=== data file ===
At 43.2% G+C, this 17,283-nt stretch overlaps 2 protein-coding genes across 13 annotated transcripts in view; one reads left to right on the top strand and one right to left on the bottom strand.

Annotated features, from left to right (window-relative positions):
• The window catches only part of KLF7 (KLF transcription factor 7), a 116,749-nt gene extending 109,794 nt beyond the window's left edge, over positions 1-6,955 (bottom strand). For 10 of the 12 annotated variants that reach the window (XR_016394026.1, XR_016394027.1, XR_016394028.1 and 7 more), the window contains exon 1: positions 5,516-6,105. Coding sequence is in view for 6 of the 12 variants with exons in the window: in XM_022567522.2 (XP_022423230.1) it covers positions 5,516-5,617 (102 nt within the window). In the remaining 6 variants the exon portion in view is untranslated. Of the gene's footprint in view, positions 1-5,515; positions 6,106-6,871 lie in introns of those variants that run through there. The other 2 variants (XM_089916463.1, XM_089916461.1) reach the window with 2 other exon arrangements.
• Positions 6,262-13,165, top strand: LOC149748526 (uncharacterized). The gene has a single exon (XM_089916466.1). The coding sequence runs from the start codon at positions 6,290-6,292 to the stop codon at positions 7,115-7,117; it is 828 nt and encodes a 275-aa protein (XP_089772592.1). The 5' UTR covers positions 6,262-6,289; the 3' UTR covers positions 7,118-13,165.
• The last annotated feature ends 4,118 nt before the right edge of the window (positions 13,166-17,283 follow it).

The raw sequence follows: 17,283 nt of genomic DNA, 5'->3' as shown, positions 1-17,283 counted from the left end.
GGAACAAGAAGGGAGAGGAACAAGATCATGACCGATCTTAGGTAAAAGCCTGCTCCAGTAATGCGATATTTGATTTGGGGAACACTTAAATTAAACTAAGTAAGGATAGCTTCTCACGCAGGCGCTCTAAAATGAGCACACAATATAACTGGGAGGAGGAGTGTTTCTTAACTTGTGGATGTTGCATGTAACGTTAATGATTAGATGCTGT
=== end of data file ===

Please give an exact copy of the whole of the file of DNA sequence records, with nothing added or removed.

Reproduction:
At 43.2% G+C, this 17,283-nt stretch overlaps 2 protein-coding genes across 13 annotated transcripts in view; one reads left to right on the top strand and one right to left on the bottom strand.

Annotated features, from left to right (window-relative positions):
• The window catches only part of KLF7 (KLF transcription factor 7), a 116,749-nt gene extending 109,794 nt beyond the window's left edge, over positions 1-6,955 (bottom strand). For 10 of the 12 annotated variants that reach the window (XR_016394026.1, XR_016394027.1, XR_016394028.1 and 7 more), the window contains exon 1: positions 5,516-6,105. Coding sequence is in view for 6 of the 12 variants with exons in the window: in XM_022567522.2 (XP_022423230.1) it covers positions 5,516-5,617 (102 nt within the window). In the remaining 6 variants the exon portion in view is untranslated. Of the gene's footprint in view, positions 1-5,515; positions 6,106-6,871 lie in introns of those variants that run through there. The other 2 variants (XM_089916463.1, XM_089916461.1) reach the window with 2 other exon arrangements.
• Positions 6,262-13,165, top strand: LOC149748526 (uncharacterized). The gene has a single exon (XM_089916466.1). The coding sequence runs from the start codon at positions 6,290-6,292 to the stop codon at positions 7,115-7,117; it is 828 nt and encodes a 275-aa protein (XP_089772592.1). The 5' UTR covers positions 6,262-6,289; the 3' UTR covers positions 7,118-13,165.
• The last annotated feature ends 4,118 nt before the right edge of the window (positions 13,166-17,283 follow it).

The raw sequence follows: 17,283 nt of genomic DNA, 5'->3' as shown, positions 1-17,283 counted from the left end.
GGAACAAGAAGGGAGAGGAACAAGATCATGACCGATCTTAGGTAAAAGCCTGCTCCAGTAATGCGATATTTGATTTGGGGAACACTTAAATTAAACTAAGTAAGGATAGCTTCTCACGCAGGCGCTCTAAAATGAGCACACAATATAACTGGGAGGAGGAGTGTTTCTTAACTTGTGGATGTTGCATGTAACGTTAATGATTAGATGCTGT